Peter Silberman is an ambient indie rocker from Brooklyn. You probably know him as the front man of The Antlers. The Antlers was a full band, but the first two records (2006’s Uprooted and 2007’s In The Attic of the Universe) were just solo projects for Silberman. The 2009 album Hospice received universal critical acclaim, but it came out during a point in my life when I wasn’t listening to or buying very many new releases. I heard about Hospice during a snowstorm in January of 2010, and I immediately fell in love with it. If I had made a year-end list in 2009, it would have been very near the top spot.
I’ve liked everything else by The Antlers, but Hospice remains my clear favourite of theirs.
As I was researching the upcoming new releases this winter, I was surprised to see that Silberman had a solo record coming out. I had high expectations, and the two songs that I’ve heard from the six-song album have exceeded my expectations.
There’s no denying that Silberman sounds a bit like Jeff Buckley, and he certainly does here:
“New York” by Peter Silberman
The softly played guitar bit plays gently off Silberman’s falsetto, and the “horns” and other stuff join in nicely. It’s all very quiet, and that’s on purpose. He says that the whole album is about the ever-changing face of the city he calls home. More importantly, though, it’s about the changes he’s going through. He had to stop playing music for a while after he suffered significant hearing impairment in his left ear and chronic tinnitus. He says that even the sound of his own voice reverberating in his head was painful. After some time, though, he was able to slowly work his way back to working. In an interview with NPR last year he said:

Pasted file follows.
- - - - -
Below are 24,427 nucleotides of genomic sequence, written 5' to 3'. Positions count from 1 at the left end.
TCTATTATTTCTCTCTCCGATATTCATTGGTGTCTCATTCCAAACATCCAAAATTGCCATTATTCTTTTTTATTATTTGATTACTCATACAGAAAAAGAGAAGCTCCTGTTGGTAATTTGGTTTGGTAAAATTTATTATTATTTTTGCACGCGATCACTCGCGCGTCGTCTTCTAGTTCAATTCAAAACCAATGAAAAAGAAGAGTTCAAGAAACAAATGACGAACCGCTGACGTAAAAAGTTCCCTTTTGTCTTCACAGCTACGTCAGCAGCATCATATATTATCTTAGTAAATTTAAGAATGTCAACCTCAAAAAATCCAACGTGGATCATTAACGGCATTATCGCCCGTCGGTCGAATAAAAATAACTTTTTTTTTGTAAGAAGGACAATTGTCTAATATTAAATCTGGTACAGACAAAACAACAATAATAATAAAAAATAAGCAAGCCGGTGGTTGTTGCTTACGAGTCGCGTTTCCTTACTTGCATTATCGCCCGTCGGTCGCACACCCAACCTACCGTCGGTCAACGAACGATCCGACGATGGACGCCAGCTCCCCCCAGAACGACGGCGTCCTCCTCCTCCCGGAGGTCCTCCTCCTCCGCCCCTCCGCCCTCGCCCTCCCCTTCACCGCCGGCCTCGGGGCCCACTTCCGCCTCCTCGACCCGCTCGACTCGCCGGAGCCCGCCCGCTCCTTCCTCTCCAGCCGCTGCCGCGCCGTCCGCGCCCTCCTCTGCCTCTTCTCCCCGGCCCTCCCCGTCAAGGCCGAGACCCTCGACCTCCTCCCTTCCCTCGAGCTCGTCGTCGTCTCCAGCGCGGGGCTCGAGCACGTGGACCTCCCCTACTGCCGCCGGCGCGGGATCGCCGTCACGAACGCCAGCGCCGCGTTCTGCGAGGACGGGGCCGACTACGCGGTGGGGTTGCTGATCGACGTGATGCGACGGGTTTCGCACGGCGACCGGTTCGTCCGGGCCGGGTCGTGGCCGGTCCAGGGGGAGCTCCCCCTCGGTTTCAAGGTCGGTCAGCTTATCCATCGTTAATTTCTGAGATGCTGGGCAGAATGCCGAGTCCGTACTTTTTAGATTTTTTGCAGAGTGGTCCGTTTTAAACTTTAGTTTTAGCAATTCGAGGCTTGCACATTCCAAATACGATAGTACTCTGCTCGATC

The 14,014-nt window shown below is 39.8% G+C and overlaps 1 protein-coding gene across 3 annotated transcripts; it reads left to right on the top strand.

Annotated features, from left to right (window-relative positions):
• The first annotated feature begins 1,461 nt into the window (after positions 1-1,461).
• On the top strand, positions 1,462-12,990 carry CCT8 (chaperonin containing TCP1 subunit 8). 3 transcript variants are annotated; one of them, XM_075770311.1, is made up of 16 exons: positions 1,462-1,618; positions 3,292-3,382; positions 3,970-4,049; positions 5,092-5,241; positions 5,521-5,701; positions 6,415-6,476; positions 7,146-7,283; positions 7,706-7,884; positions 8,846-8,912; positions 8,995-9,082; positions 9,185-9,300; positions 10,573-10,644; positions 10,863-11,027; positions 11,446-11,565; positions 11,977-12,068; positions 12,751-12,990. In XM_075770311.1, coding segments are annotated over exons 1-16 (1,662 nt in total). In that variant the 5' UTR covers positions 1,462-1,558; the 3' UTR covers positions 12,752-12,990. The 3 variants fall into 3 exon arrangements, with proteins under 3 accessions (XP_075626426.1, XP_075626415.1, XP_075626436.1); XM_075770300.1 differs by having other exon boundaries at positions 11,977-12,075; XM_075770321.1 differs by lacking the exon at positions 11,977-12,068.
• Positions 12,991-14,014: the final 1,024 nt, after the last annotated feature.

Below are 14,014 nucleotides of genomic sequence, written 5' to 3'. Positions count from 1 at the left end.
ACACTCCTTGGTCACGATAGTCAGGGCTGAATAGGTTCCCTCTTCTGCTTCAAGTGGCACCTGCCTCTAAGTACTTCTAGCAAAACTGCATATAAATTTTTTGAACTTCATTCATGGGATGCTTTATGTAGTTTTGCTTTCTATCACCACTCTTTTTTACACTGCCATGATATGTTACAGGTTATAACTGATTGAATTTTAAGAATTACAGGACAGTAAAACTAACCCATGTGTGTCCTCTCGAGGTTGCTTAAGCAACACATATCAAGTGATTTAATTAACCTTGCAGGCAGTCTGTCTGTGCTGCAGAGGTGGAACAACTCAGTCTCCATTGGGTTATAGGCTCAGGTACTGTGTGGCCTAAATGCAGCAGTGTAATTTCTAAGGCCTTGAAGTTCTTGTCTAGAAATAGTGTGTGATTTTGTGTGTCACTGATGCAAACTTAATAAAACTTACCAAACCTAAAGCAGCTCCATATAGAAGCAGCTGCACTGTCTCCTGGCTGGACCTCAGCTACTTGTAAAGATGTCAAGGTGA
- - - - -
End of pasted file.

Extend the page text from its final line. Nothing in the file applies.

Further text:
What I found was that if I sang very quietly and if I played guitar very quietly that this would be a path for me.
This is indeed a bit quieter than the stuff we’re used to hearing from The Antlers. So quiet, in fact, that you can practically hear the room tone. I don’t know if he’s still using the “bedroom recording” technique, but it sort of sounds that way. And we like it.
It’s a stunning song on what promises to be a fantastic album.
There’s a video for the song, which features a bunch of “found” archival footage of people in New York.
Impermanence will be released on February 24 via ANTI- Records. You can pre-order it on vinyl here. Alternately, you can pre-order a digital copy of the album via Bandcamp here. If you pre-order the digital download, you’ll immediately get the first two songs “Karuna” and “New York”.